Ultimately, the district needs to find a way to budget the payment of the tests. Some districts begin implementation of the Seal of Biliteracy through grant funding to pay for tests. Some districts ask the students to pay for the tests. It must be understood that districts must pay for the tests for students who receive free or reduced lunch.
What tests are approved for documenting English proficiency to award the Seal of Biliteracy?
For the MA DESE Seal of Biliteracy and Seal of Biliteracy with Distinction, see the criteria in the DESE Guidance for Implementing the Massachusetts Seal of Biliteracy. For the LOC Seal of Biliteracy, see the criteria in the LOC Guidance Document. Also see the steps for district implementation that were elaborated over the course of the pilot.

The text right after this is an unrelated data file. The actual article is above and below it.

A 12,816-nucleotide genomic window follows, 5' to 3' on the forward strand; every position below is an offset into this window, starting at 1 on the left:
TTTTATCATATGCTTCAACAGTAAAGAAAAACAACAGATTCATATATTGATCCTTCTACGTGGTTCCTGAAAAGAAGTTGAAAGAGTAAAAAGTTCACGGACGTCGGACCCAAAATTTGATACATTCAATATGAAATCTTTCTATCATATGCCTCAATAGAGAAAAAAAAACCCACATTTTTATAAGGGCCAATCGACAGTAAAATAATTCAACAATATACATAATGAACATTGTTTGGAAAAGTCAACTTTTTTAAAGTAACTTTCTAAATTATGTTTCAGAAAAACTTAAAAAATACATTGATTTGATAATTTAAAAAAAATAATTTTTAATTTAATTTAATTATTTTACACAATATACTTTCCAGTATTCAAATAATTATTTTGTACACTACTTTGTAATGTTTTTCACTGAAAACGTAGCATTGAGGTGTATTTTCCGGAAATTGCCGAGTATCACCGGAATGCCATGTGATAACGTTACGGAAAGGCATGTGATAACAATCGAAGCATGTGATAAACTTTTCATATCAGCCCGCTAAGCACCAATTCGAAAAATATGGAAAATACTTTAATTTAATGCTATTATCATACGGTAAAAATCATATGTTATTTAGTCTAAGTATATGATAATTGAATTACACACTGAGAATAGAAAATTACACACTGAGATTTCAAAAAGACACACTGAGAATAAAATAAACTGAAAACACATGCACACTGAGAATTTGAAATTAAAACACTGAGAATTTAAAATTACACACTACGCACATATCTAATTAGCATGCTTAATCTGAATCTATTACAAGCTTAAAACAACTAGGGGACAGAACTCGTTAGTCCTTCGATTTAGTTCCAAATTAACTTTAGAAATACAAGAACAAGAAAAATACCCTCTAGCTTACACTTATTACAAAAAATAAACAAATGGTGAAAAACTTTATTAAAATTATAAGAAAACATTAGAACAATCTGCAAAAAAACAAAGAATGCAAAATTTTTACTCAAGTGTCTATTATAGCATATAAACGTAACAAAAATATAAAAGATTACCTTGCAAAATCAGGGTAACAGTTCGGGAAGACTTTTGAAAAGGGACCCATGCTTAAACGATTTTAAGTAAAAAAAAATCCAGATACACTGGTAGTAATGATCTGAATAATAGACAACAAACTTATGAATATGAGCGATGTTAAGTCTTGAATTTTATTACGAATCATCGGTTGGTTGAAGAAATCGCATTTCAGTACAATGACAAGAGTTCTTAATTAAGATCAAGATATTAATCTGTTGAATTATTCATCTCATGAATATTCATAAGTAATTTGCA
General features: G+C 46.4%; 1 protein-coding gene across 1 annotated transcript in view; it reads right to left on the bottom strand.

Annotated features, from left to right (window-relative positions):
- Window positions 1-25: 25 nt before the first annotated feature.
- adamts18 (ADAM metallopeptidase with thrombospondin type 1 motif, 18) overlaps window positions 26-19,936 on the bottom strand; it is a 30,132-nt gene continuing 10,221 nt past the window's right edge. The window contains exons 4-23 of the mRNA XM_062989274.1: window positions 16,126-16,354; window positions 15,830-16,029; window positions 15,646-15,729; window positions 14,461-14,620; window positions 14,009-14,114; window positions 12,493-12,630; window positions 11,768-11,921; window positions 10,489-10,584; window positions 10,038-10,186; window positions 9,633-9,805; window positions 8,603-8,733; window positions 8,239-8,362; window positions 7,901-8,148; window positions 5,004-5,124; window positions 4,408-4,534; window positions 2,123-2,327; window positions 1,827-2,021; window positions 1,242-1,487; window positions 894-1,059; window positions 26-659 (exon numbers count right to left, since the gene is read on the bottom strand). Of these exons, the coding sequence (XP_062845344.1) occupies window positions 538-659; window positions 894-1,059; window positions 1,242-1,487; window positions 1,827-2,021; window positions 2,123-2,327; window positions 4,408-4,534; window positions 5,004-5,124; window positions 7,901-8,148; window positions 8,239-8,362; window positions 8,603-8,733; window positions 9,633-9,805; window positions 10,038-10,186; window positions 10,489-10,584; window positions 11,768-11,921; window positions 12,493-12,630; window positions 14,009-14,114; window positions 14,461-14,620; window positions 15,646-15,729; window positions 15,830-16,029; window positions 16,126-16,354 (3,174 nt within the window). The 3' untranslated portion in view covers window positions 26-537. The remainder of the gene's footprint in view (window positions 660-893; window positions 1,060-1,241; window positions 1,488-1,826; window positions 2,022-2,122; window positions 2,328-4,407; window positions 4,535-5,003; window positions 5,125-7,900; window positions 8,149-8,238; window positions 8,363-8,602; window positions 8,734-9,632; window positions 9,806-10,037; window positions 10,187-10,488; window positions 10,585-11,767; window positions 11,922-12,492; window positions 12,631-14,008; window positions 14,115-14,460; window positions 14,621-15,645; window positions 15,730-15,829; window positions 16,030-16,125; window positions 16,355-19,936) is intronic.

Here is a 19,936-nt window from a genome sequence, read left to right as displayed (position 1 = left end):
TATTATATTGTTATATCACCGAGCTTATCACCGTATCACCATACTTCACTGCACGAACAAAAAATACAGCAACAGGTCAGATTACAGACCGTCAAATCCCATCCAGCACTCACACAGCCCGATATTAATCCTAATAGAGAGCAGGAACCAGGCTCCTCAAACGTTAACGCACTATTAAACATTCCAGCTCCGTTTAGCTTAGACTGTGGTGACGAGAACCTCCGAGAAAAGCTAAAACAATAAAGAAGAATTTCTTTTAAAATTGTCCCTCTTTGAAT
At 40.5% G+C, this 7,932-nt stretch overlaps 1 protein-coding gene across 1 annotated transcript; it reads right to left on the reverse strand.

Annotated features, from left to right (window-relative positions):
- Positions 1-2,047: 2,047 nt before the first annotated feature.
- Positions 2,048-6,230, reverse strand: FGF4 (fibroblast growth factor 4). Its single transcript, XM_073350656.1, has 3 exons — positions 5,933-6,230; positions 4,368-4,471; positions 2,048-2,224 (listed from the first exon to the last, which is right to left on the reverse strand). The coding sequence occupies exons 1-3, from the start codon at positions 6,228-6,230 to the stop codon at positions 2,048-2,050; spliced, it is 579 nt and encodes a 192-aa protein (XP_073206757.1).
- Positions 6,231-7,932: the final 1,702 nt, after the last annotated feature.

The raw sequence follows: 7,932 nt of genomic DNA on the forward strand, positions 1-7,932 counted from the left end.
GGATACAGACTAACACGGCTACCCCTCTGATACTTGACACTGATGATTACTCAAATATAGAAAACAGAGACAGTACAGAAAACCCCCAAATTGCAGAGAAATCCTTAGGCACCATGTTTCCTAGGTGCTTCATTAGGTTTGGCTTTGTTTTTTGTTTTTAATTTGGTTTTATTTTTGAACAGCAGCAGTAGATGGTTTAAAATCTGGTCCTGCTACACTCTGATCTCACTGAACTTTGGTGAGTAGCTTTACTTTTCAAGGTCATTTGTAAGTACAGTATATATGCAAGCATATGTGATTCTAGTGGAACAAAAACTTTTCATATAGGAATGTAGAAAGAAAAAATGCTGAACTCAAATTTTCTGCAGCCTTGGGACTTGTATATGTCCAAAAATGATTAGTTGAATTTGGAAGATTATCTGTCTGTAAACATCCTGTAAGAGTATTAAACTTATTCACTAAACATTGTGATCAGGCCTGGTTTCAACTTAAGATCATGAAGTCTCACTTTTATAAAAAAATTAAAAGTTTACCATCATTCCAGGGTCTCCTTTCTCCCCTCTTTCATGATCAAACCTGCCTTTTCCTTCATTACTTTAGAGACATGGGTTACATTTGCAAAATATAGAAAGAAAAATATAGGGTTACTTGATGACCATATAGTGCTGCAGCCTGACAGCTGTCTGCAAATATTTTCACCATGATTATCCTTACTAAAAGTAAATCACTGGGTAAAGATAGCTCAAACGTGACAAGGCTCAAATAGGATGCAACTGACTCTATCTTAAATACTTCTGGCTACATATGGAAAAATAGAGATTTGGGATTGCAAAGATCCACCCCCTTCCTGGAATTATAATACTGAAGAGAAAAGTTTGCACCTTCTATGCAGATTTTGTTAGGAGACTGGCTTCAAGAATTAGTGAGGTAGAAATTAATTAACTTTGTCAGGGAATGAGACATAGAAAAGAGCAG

How does the Seal benefit the different student populations?
The Seal of Biliteracy rewards English language learners, dual language program students and world language program students for biliteracy they demonstrate in speaking, writing, reading and listening. The Massachusetts Language Opportunity Coalition developed tiers of the Seal award to demonstrate that the language learning process can take time but that the more extensive the timeframe, the more proficiency can be developed. English language learners who maintain their native language are honored for the linguistic resource that they bring to their schooling. Dual language programs reward their students through this tiered process that starts in the elementary school with Pathway Awards and encourages them to continue language programming through high school and beyond. World language programs that set proficiency targets can demonstrate to students that the longer sequences of language study lead to higher proficiency.
How does receiving a Seal impact students’ college and career readiness?